Gannett earnings strong, but publishing revenues continue a steep slide
Embedded in otherwise excellent third quarter financial results reported today by Gannett are some sobering numbers on the continuing decline of revenues for its newspaper division.
U.S publishing ad revenues year-to-date are down 6.3 percent. At Gannett, that difference is more than made up by booming broadcast operations and freestanding digital ventures like CareerBuilder. So revenues for the entire company are up a healthy 13.4 percent.
But I also consider USA Today and Gannett's 81 community newspapers a reasonable proxy for the entire newspaper industry, which has stopped reporting its financial results quarterly. If the rest of the year is roughly in line, newspapers are on track again in 2014 to lose $1 billion-plus in advertising.
That's against a 2013 base of $17.30 billion industrywide in daily print advertising or $23.57 billion including all form of advertising, according to estimates by the Newspaper Association of America.
Gannett's advertising decline to date (-6.3 percent) roughly matches the industry rate in 2013 (-6.5 percent). So 2014 is proving no better than 2013. Recent waves of staff cuts as companies budget for 2015 suggest that revenue growth is not expected next year either.
At Gannett (and probably most U.S. papers) circulation revenues were up slightly for the quarter and holding even for the year. The papers are now cycling past one-time revenue gains of roughly 5 percent in both 2012 and 2013 from introduction of paywalls and price increases for print and print + digital subscriptions.
Digital advertising is increasing, mostly at USA Today, but not nearly enough to offset the print losses. And the continued growth of digital marketing services, sold to local businesses, is another plus.
In an earnings conference call, CEO Gracia Martore said another bright spot for the company has been the introduction of a section of USA Today news at its 35 largest papers. Surveys show a positive reader response, she said, in some cities justifying another round of subscription price increases.
There is an echo of that strategy throughout the industry. This weekend both The New York Times and Washington Post introduced print supplements which regional papers can include in their Sunday editions. The Post had earlier made a free subscription to its digital report available to digital subscribers of partnering regional papers.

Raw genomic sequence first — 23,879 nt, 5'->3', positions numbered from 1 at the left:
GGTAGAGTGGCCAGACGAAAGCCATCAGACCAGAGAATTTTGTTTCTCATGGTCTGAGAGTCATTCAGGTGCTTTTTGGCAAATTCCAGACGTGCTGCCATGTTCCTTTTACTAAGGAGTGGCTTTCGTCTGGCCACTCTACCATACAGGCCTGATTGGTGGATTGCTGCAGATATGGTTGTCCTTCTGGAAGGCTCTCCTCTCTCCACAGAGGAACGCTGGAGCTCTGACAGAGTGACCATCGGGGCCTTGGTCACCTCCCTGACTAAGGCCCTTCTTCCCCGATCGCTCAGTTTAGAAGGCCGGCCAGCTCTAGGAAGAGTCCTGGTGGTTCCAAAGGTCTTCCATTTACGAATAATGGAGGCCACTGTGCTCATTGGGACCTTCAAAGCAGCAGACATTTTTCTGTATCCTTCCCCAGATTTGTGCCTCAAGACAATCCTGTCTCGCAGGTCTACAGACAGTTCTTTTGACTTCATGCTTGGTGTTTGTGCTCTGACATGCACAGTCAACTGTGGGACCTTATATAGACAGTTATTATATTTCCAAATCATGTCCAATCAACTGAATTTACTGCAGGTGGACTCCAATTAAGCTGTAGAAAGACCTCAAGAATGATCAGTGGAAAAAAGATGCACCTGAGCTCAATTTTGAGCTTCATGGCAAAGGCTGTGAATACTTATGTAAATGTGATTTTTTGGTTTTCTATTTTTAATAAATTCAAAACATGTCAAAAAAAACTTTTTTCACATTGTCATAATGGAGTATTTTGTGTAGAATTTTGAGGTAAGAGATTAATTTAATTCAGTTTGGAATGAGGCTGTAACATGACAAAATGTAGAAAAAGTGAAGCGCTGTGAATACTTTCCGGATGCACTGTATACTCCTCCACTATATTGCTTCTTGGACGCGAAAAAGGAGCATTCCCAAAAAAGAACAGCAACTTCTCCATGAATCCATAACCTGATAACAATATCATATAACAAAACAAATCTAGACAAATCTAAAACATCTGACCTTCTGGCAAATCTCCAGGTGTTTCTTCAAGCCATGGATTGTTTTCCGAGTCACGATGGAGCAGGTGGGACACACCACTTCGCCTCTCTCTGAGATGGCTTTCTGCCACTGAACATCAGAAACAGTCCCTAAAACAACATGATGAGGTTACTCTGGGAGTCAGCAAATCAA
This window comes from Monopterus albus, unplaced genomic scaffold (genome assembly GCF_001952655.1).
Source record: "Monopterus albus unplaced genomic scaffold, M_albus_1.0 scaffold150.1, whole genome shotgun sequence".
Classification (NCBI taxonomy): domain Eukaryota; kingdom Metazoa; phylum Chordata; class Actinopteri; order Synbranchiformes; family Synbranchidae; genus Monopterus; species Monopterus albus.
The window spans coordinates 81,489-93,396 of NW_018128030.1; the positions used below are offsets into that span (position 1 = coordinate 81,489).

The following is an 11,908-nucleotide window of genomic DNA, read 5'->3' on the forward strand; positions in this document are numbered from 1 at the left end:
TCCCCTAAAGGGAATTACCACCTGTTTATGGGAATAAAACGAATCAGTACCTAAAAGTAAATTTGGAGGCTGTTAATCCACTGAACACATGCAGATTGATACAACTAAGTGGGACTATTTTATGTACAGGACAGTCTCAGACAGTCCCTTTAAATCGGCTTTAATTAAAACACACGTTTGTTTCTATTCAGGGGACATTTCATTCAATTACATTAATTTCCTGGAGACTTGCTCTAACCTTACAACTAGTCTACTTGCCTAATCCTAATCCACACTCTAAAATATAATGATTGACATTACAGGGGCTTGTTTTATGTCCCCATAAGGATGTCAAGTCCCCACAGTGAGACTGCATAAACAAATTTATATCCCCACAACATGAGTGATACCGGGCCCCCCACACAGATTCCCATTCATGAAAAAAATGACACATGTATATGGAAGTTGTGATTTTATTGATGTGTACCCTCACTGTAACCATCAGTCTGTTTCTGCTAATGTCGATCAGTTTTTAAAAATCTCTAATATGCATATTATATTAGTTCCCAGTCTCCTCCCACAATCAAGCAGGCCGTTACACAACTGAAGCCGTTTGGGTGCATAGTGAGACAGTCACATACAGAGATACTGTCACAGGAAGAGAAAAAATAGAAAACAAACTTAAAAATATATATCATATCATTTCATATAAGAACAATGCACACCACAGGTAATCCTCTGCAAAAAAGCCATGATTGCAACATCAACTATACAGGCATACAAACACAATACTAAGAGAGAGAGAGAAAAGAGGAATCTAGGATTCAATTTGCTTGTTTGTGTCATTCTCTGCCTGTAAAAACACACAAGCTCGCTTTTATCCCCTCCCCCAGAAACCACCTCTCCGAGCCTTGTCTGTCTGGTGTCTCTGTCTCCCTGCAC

This arrangement allows papers to focus on their local news report, while offering subscribers, especially the older demographic that prefers print, a fuller report of national and international news, as was standard in better financial times.
Gannett's broadcast revenues are up 97.2 percent year-to-date in large part because the operation is much larger after acquisition of Belo's 20 stations. Retransmission fees paid by cable systems to local stations continue strong, up 61 percent for the quarter.
And political advertising is booming beyond expectations. At the company's Denver station -- where Colorado has both a competitive governor's and U.S. Senate race -- this year's revenues are even outpacing those of 2012, a presidential year, said Martore.
The different trajectories of broadcast and print have prompted Gannett to plan splitting those operations into two companies, a spinoff Martore said should be completed by mid-2015.
News Corp., Media General, Tribune and the Washington Post (now Graham Holdings) have already completed such a split and Scripps and Journal Communications plan one as part of a merger.
Other public newspaper companies, New York Times, McClatchy and Lee, do not own TV stations. So, soon there will be no combined print and broadcast operations among public companies, and some larger private companies like Hearst have separated TV and newspaper divisions as well.
In theory the print-only companies will benefit from management focused exclusively on their digital transformation, audience and advertising issues. And they won't be competing internally with fast-growing broadcast for capital.
All that, however, leaves the big question lingering -- can the companies slow the print advertising losses, generate enough digital ad growth, increase circulation revenue and bring in enough income from new ventures to make up the difference.